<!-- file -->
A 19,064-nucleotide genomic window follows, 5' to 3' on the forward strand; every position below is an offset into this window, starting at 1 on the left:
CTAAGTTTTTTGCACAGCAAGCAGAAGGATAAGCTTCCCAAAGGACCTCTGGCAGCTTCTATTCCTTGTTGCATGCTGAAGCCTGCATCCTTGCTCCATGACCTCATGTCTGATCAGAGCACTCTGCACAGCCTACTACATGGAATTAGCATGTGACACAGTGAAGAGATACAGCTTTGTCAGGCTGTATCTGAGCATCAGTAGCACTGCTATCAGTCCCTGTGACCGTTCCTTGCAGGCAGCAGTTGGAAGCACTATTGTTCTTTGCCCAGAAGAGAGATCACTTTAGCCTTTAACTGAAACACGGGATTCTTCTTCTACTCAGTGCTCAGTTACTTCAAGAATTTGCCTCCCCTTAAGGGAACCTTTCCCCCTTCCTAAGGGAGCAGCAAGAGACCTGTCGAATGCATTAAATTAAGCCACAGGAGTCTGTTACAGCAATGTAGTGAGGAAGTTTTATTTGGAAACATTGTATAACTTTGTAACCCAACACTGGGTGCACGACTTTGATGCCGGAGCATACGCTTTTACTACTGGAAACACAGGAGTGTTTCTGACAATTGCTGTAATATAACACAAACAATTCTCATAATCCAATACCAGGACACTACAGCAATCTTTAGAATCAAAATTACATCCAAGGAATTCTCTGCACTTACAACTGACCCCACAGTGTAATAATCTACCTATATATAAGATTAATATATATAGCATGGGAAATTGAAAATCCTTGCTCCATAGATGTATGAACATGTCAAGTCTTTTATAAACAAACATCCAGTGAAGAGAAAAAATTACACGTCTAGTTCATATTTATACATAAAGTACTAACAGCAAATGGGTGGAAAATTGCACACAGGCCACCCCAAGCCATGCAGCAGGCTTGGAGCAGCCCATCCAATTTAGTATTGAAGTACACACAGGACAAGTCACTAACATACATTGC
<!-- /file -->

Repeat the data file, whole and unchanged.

A 19,064-nucleotide genomic window follows, 5' to 3' on the forward strand; every position below is an offset into this window, starting at 1 on the left:
CTAAGTTTTTTGCACAGCAAGCAGAAGGATAAGCTTCCCAAAGGACCTCTGGCAGCTTCTATTCCTTGTTGCATGCTGAAGCCTGCATCCTTGCTCCATGACCTCATGTCTGATCAGAGCACTCTGCACAGCCTACTACATGGAATTAGCATGTGACACAGTGAAGAGATACAGCTTTGTCAGGCTGTATCTGAGCATCAGTAGCACTGCTATCAGTCCCTGTGACCGTTCCTTGCAGGCAGCAGTTGGAAGCACTATTGTTCTTTGCCCAGAAGAGAGATCACTTTAGCCTTTAACTGAAACACGGGATTCTTCTTCTACTCAGTGCTCAGTTACTTCAAGAATTTGCCTCCCCTTAAGGGAACCTTTCCCCCTTCCTAAGGGAGCAGCAAGAGACCTGTCGAATGCATTAAATTAAGCCACAGGAGTCTGTTACAGCAATGTAGTGAGGAAGTTTTATTTGGAAACATTGTATAACTTTGTAACCCAACACTGGGTGCACGACTTTGATGCCGGAGCATACGCTTTTACTACTGGAAACACAGGAGTGTTTCTGACAATTGCTGTAATATAACACAAACAATTCTCATAATCCAATACCAGGACACTACAGCAATCTTTAGAATCAAAATTACATCCAAGGAATTCTCTGCACTTACAACTGACCCCACAGTGTAATAATCTACCTATATATAAGATTAATATATATAGCATGGGAAATTGAAAATCCTTGCTCCATAGATGTATGAACATGTCAAGTCTTTTATAAACAAACATCCAGTGAAGAGAAAAAATTACACGTCTAGTTCATATTTATACATAAAGTACTAACAGCAAATGGGTGGAAAATTGCACACAGGCCACCCCAAGCCATGCAGCAGGCTTGGAGCAGCCCATCCAATTTAGTATTGAAGTACACACAGGACAAGTCACTAACATACATTGC